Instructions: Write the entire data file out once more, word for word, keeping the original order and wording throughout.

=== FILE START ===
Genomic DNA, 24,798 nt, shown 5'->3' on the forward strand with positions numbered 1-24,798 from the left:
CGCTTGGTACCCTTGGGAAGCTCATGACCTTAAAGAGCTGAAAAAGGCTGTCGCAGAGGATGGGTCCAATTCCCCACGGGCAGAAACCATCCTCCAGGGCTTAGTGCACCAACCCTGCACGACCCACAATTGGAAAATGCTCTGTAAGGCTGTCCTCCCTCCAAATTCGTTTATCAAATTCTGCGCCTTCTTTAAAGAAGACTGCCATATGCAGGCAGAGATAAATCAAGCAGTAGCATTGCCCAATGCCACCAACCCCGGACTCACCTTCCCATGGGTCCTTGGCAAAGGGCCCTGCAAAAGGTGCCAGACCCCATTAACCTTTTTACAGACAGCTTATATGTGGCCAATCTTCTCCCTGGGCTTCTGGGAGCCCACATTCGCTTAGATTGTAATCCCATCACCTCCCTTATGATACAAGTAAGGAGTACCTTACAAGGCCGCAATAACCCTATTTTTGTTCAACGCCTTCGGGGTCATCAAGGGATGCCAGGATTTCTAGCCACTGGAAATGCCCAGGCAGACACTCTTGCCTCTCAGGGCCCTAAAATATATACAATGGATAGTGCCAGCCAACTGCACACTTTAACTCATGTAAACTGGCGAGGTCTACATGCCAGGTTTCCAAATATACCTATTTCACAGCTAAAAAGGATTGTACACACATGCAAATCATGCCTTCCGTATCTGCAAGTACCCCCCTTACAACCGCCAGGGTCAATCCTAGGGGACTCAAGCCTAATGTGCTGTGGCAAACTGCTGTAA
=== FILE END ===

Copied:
Genomic DNA, 24,798 nt, shown 5'->3' on the forward strand with positions numbered 1-24,798 from the left:
CGCTTGGTACCCTTGGGAAGCTCATGACCTTAAAGAGCTGAAAAAGGCTGTCGCAGAGGATGGGTCCAATTCCCCACGGGCAGAAACCATCCTCCAGGGCTTAGTGCACCAACCCTGCACGACCCACAATTGGAAAATGCTCTGTAAGGCTGTCCTCCCTCCAAATTCGTTTATCAAATTCTGCGCCTTCTTTAAAGAAGACTGCCATATGCAGGCAGAGATAAATCAAGCAGTAGCATTGCCCAATGCCACCAACCCCGGACTCACCTTCCCATGGGTCCTTGGCAAAGGGCCCTGCAAAAGGTGCCAGACCCCATTAACCTTTTTACAGACAGCTTATATGTGGCCAATCTTCTCCCTGGGCTTCTGGGAGCCCACATTCGCTTAGATTGTAATCCCATCACCTCCCTTATGATACAAGTAAGGAGTACCTTACAAGGCCGCAATAACCCTATTTTTGTTCAACGCCTTCGGGGTCATCAAGGGATGCCAGGATTTCTAGCCACTGGAAATGCCCAGGCAGACACTCTTGCCTCTCAGGGCCCTAAAATATATACAATGGATAGTGCCAGCCAACTGCACACTTTAACTCATGTAAACTGGCGAGGTCTACATGCCAGGTTTCCAAATATACCTATTTCACAGCTAAAAAGGATTGTACACACATGCAAATCATGCCTTCCGTATCTGCAAGTACCCCCCTTACAACCGCCAGGGTCAATCCTAGGGGACTCAAGCCTAATGTGCTGTGGCAAACTGCTGTAA